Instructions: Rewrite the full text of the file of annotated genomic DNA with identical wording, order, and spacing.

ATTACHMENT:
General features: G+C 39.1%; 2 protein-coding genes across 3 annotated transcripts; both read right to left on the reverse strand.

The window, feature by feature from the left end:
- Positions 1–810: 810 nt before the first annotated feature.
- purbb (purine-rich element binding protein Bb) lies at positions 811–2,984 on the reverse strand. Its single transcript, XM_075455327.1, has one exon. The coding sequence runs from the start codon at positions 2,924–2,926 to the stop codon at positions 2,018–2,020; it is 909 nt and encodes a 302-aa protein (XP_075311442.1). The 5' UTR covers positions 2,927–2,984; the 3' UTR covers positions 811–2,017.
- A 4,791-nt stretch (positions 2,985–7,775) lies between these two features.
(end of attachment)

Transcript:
General features: G+C 39.1%; 2 protein-coding genes across 3 annotated transcripts; both read right to left on the reverse strand.

The window, feature by feature from the left end:
- Positions 1–810: 810 nt before the first annotated feature.
- purbb (purine-rich element binding protein Bb) lies at positions 811–2,984 on the reverse strand. Its single transcript, XM_075455327.1, has one exon. The coding sequence runs from the start codon at positions 2,924–2,926 to the stop codon at positions 2,018–2,020; it is 909 nt and encodes a 302-aa protein (XP_075311442.1). The 5' UTR covers positions 2,927–2,984; the 3' UTR covers positions 811–2,017.
- A 4,791-nt stretch (positions 2,985–7,775) lies between these two features.